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HRPP Innovation & Demonstration Initiative

The Michigan Initiative includes two types of process improvements:

  • Innovations - Outright changes to institutional policies, processes or procedures
  • Demonstrations - Temporary changes to policies, processes or procedures that are piloted to ensure that the change reduces administrative burden without increasing risk or adversely impacting subjects' rights or welfare.  

Considerations for Implementing Demonstration Projects

1.  Modification/development of policies, procedures, and IRB materials, including but not limited to:​

  • Standard Operating Procedures
  • Guidance and policy materials
  • Determination letters to inform PIs about additional responsibilities

2.  eResearch system changes/additions, including but not limited to:

  • IRB application and workflow 
  • System notifications (new, reminder)
  • Reporting mechanisms for tracking and monitoring

3.  Training of IRB staff and IRB membership 

4.  Education of PIs and study teams 

5.  Monitoring to assure subject safety and compliance with demonstration partners

6.  Informing AAHRPP when submitting any (re)accreditation materials

U-M Demonstration Status

ORCR assessment (conducted via survey and select interviews) confirmed no increased risk to subjects or non-compliance from the demonstrations.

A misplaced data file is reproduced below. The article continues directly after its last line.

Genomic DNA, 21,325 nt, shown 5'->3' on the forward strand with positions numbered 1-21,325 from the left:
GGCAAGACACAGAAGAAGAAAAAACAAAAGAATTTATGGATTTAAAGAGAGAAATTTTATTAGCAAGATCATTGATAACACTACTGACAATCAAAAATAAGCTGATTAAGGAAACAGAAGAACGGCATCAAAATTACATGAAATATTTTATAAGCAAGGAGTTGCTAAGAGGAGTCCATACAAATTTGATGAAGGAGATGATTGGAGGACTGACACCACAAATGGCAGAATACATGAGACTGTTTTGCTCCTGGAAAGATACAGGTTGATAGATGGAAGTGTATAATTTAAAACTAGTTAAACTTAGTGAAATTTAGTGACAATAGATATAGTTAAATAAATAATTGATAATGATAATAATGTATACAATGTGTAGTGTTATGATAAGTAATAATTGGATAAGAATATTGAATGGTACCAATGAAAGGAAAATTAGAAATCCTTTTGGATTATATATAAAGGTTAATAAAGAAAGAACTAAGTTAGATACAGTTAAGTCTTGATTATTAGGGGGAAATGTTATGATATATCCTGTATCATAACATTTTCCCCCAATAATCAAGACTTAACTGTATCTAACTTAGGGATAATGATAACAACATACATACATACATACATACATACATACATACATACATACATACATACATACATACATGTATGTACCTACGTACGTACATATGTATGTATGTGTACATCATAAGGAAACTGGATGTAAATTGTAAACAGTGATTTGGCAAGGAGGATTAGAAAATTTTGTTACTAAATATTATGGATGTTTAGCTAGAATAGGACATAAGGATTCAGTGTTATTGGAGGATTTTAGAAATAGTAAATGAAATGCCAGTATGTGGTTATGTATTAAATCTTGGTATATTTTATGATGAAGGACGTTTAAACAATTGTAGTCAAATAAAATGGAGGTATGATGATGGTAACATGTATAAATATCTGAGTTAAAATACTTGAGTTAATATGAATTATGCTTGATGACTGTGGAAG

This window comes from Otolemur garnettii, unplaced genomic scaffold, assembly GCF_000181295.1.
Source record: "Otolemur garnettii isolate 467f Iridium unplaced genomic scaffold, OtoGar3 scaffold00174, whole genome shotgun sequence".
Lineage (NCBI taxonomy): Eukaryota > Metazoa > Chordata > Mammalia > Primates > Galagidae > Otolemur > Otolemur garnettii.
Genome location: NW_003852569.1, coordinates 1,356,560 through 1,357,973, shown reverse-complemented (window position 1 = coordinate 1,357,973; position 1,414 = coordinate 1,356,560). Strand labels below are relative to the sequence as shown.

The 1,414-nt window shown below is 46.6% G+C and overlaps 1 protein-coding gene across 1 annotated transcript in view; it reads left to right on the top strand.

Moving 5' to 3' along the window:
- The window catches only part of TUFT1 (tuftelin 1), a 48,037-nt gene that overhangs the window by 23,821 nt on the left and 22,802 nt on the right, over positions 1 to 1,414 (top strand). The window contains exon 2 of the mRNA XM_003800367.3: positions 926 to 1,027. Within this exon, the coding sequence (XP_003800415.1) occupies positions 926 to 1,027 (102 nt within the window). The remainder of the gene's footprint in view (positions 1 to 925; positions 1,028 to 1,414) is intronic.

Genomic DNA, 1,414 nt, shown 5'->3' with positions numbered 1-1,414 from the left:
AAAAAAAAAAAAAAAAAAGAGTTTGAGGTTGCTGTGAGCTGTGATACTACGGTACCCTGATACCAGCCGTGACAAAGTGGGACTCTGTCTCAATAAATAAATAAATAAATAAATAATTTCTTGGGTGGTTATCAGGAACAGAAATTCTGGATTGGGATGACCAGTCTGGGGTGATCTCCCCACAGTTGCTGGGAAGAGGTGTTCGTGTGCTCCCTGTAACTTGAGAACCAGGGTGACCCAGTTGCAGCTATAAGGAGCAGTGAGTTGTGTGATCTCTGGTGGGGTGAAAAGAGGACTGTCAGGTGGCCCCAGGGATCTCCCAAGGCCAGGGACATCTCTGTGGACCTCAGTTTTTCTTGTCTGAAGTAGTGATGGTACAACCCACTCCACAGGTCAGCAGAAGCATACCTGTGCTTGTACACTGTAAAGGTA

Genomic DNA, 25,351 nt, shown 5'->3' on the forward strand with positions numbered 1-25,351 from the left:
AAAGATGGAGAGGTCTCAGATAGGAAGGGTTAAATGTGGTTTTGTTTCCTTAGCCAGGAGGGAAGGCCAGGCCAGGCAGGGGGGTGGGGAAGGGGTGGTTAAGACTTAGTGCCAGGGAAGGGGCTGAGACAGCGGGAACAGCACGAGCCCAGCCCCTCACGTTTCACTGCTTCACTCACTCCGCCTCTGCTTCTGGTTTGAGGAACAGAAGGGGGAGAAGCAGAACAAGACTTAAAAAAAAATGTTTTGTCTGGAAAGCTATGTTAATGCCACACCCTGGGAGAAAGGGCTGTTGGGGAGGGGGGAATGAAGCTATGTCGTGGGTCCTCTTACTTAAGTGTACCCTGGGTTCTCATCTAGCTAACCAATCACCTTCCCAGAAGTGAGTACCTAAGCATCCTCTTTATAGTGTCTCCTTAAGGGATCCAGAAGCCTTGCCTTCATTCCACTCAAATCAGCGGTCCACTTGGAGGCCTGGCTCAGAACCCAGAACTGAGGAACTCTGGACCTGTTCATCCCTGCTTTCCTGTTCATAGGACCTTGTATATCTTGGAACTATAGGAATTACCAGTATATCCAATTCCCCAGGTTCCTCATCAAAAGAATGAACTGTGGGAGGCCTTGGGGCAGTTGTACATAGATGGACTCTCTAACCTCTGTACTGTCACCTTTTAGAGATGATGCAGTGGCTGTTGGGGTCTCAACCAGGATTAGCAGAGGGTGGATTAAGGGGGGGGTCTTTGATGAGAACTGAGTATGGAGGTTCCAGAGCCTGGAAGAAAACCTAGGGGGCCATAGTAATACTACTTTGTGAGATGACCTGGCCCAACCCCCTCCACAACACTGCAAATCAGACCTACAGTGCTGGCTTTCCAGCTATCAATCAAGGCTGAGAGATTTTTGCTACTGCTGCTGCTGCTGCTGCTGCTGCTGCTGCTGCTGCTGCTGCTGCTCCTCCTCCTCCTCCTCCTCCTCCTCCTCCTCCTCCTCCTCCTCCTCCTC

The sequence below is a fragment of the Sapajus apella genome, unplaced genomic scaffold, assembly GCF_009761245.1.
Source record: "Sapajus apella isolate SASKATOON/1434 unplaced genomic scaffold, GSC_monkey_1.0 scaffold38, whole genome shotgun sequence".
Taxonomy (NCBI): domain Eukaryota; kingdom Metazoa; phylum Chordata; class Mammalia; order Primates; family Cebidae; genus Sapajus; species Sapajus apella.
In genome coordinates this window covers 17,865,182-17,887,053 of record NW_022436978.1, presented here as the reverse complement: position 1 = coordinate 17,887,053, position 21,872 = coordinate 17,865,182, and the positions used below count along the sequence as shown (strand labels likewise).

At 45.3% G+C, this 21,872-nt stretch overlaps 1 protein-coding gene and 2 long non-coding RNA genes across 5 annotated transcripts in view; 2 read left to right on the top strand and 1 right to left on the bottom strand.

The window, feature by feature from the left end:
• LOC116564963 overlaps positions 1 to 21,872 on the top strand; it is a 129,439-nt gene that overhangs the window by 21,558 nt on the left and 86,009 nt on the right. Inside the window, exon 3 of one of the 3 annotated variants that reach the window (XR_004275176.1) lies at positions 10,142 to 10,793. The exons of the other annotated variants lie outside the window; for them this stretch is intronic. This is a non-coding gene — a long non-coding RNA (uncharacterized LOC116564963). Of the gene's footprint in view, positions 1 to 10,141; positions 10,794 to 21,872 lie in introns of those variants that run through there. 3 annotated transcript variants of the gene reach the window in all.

All U-M demonstrations to date have been adopted as permanent processes covered by HRPP polices. Each IRB determines the extent to which they adopt these processes.

The HRPP Policy Innovation & Demonstration Initiative ("Michigan Initiative") is an ongoing effort to review current U-M human subjects protection polices and procedures to reduce administrative burden and streamline processes for investigators and staff.  The Michigan Initiative focuses on utilizing the flexibility allowed by federal regulations and identifying standards for areas where these regulations do not apply, while maintaining the ethical standards that form the basis for protecting human subjects in research.

Innovations

The University of Michigan Office of Research (UMOR) and the IRBs work together to develop institutional innovations to reduce regulatory burdens. Innovations implemented to date include: